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To Many Firefighters Across The Country, A COVID-19 Vaccine Has Been A Tough Sell

AUDIE CORNISH, HOST:

Firefighters across the country were some of the first to be offered the COVID-19 vaccine, but many don't want it. In New York and Chicago, only about half of firefighters have gotten vaccinated. Some places aren't even keeping track. Jacob Margolis from member station KPCC reports on how one fire department has helped its crew overcome its hesitancy.

JACOB MARGOLIS, BYLINE: Back in the fall, talk of a COVID-19 vaccine was ramping up. Science and technology looked like they could pull off the impossible. A ray of hope in the darkness as a cure appeared to be on the horizon, but not for everyone.

MICKEY JUAREZ: Well, when it first came out, I was definitely skeptical.

MARGOLIS: Los Angeles County firefighter Mickey Juarez wasn't so sure he wanted the vaccine, for a number of reasons. The biggest of which was his worry that it could be worse for him than COVID.

JUAREZ: What are the long-term effects? I have pre-existing conditions with autoimmune deficiency, if you will, and I was skeptical whether it would affect me adversely or if it would make my condition worse.

MARGOLIS: He wasn't alone. An early survey done by the Los Angeles County Fire Department showed that about 45% of their employees weren't sold on getting the vaccine - just about around where national trends were at the time. It was a big red flag for LA County Fire's medical director Dr. Clayton Kazan. He was hearing all sorts of vaccine conspiracy theories and misinformation coming in from his roughly 3,000 firefighters. So the department had to figure out a way to change minds.

CLAYTON KAZAN: We were all over them about explaining the science...

MARGOLIS: Doing live Q&As, answering any questions people had...

KAZAN: Trying to compete against the noise of some of these social media rabbit holes.

MARGOLIS: And putting out regular informational videos.

(SOUNDBITE OF VIDEO)

KAZAN: Hi, everybody. I'm coming to you from the COVID bunker. Today we're going to talk a little bit about understanding the SARS-CoV-2 vaccine...

MARGOLIS: But they didn't stop there. They decided that if a firefighter wanted to refuse the vaccine, they couldn't just tick a box online saying no thanks. Kazan says firefighters had to actually go into a vaccination site and decline in person.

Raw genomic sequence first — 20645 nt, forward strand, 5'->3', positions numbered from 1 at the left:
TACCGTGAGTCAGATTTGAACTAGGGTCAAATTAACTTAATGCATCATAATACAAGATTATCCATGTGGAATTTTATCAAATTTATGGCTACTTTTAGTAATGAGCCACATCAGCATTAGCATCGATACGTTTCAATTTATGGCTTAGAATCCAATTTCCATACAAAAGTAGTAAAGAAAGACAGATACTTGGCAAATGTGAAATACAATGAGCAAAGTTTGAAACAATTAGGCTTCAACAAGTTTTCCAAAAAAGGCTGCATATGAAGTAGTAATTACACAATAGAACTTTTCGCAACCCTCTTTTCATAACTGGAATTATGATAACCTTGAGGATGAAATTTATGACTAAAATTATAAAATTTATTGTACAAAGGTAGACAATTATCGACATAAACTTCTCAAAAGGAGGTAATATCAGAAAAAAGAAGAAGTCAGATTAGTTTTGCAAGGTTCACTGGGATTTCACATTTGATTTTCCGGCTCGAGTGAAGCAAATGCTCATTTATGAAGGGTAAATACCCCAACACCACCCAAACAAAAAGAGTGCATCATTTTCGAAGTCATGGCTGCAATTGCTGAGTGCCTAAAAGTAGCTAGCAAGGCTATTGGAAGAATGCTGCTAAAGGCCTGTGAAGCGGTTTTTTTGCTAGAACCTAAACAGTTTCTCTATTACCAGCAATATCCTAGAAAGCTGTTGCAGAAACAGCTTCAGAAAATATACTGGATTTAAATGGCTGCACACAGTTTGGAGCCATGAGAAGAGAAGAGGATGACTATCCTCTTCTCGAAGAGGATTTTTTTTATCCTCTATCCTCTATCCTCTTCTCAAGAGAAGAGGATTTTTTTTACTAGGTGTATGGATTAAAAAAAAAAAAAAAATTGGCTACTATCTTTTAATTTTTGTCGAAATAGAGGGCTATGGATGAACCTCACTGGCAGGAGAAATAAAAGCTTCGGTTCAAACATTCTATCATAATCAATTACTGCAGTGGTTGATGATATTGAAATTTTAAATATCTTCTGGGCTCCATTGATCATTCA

KAZAN: If you're sitting at a station with five people who are all kind of grumpy and don't want to get it, it's a lot easier to say no then when you have to show up to an area where you see your friends stepping up and taking it, and now you have a chance to ask your questions, and maybe you'll just kind of roll your eyes and roll up your sleeve.

ALISON BUTTENHEIM: So there's at least two things going on there, right?

MARGOLIS: Alison Buttenheim is a professor at the University of Pennsylvania School of Nursing.

BUTTENHEIM: You have to do something very deliberate to get out of it. So you make opting out harder than opting in. And you make it this sort of social event where you have to reveal to everybody what your choice is.

MARGOLIS: She says that these choices play into our innate desires to both follow the path of least resistance and the need to be part of an in-group, which in this case were people getting the vaccine. And it worked. In the end, around 70% of LA County's firefighters have gotten the vaccine, up from the 55% who'd originally said they'd plan to get it. The whole effort was even enough to convince firefighter Mickey Juarez to get the shot, especially when he heard from medical director Clayton Kazan.

JUAREZ: He's the one that actually changed my mind and put me at ease at the side effects. And, you know, the short-term effects - obviously, there's going to be some, and obviously there were, but they were nothing what I expected.

MARGOLIS: Less vaccine hesitancy is a good thing. Fire season is ramping up in California, and fire agencies are going to need everybody as healthy as they can be. For NPR News, I'm Jacob Margolis in Los Angeles.

(SOUNDBITE OF MUSIC) Transcript provided by NPR, Copyright NPR.